Blood sugar level, also called blood glucose level or blood sugar concentration, is the amount of sugar in the bloodstream. Sugar, called glucose by the medical community, is the main fuel source for a body's cells. The hormone called insulin makes the glucose available for use by the cells. Too much glucose in the bloodstream is called hyperglycemia. One cause of hyperglycemia is Diabetes mellitus. A person with Diabetes does not produce enough insulin and therefore cannot control the amount of sugar in his or her bloodstream. Both long-term hyperglycemia as well as fluctuating blood sugar levels are dangerous and can cause severe side effects and shortened life span.
In some people, especially those who have high blood sugar levels before exercise, their blood sugars will rise after exercise. Normally, exercise causes blood sugar to drop, but in cases where the glucose levels are already high, the stress caused by strenuous exercise causes the liver to release excess glucose into the bloodstream.
It is very important for diabetics to consistently monitor their blood sugar levels. To make sure exercise is safe, they should test before, during, and after exercise. This will help determine when the best time of day is for exercise on an individual basis, plus it will help prevent dangerous glucose level fluctuations. The best time to test is thirty minutes before exercise and then immediately before exercise begins to make sure no major change has occurred.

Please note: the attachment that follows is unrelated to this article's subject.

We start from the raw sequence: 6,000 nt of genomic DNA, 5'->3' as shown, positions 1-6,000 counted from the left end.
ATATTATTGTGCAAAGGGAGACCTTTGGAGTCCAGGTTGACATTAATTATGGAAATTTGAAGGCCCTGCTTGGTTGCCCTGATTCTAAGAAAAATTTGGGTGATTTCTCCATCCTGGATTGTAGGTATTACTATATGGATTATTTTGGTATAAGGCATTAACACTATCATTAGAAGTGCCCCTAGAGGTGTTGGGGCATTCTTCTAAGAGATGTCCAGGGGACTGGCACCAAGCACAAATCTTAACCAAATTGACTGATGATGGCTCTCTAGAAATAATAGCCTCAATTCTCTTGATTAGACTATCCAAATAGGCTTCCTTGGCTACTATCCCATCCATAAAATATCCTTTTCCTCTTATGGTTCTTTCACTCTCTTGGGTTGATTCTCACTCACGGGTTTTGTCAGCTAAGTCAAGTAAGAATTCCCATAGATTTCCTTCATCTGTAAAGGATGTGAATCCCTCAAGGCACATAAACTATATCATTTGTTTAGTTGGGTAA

The Mayo Clinic says that when the blood sugar level is between 5.6 mmol/L and 13.9 mmol/L (100 mg/dL and 250 mg/dL), exercise is safe. If the sugar level is more than 16.7 mmol/L (300 mg/dL), then levels could rise after exercise and cause an unsafe blood glucose level. In this scenario, exercise should be avoided. To prevent dangerously low levels, test every thirty minutes during extended exercise situations. If levels drop to 3.9 mmol/L (70 mg/dL) or lower, stop exercising immediately and take measures to raise blood sugar levels.
Never exercise right before bedtime, since exercise usually causes blood sugar levels to drop, and this could result in hypoglycemic levels occurring sleep. Consult your doctor to determine what type of exercise is best for your situation, and how to design an exercise program for you if you've been inactive recently.